Dun­ham’s hard les­sons

The Week (US) - - News -

Lena Dun­ham has had a bru­tal year, said Al­li­son Davis in New

York mag­a­zine. Once cel­e­brated as “a voice of a gen­er­a­tion,” as her char­ac­ter on HBO’s Girls mem­o­rably put it, Dun­ham has been dis­missed as a white, priv­i­leged celebrity by so­cial jus­tice ac­tivists and crit­i­cized by both the Right and Left for her provoca­tive state­ments on race, sex, and pol­i­tics. “Yeah, I’m not for every­one,” says Dun­ham, 32. She re­cently texted her ex-boyfriend to ask, “How does it feel to have dated some­one ev­ery­body hates?” When Girls wrapped after six sea­sons, her re­la­tion­ships on set were “shabby at best” and “frac­tured at worst,” she says. “Maybe my fame made me im­pos­si­ble to be close to.” The daugh­ter of “lib­eral provo­ca­teurs” in the New York art scene, Dun­ham used to shock for sport. Now she’s learn­ing to bite her tongue on sen­si­tive is­sues like #MeToo. “My voice,” she says, “isn’t needed.” Her per­sonal life has been no less dif­fi­cult; en­dometrio­sis caused her so much pain she elected to have her uterus re­moved. “It’s re­ally amaz­ing, in points of ex­treme dis­tress, how things you thought were non­nego­tiable start to be­come ne­go­tiable,” she says. “I thought I would do any­thing to have a kid nat­u­rally. Turned out that wasn’t true.”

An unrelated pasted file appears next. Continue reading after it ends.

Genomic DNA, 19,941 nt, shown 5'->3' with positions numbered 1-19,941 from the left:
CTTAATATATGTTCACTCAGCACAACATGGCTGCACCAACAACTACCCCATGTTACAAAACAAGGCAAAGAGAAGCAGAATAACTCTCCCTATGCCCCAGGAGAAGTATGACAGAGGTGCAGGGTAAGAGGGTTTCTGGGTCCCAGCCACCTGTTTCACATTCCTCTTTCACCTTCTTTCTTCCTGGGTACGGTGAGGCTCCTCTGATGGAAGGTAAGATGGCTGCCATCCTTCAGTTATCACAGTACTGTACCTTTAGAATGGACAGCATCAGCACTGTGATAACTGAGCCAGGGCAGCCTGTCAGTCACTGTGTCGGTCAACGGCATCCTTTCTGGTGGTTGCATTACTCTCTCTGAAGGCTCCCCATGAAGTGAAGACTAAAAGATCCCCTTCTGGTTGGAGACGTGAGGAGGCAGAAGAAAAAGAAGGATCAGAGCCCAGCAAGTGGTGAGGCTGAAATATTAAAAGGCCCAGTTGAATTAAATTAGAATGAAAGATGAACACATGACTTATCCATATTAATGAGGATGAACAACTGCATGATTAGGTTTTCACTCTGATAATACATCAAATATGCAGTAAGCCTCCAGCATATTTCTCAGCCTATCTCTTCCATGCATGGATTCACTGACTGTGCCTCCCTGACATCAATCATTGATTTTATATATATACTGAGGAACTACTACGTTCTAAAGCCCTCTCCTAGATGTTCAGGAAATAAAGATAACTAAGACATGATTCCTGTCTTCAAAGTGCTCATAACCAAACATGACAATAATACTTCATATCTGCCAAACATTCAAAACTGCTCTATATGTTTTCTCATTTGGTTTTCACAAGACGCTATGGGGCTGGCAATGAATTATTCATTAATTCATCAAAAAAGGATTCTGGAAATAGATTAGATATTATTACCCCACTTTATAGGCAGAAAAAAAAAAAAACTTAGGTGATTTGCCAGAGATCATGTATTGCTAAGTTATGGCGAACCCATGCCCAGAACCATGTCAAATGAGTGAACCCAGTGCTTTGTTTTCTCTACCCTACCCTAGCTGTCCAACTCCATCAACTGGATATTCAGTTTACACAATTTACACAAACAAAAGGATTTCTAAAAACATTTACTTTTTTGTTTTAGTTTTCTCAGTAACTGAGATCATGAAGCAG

Newspapers in English

Newspapers from USA

© PressReader. All rights reserved.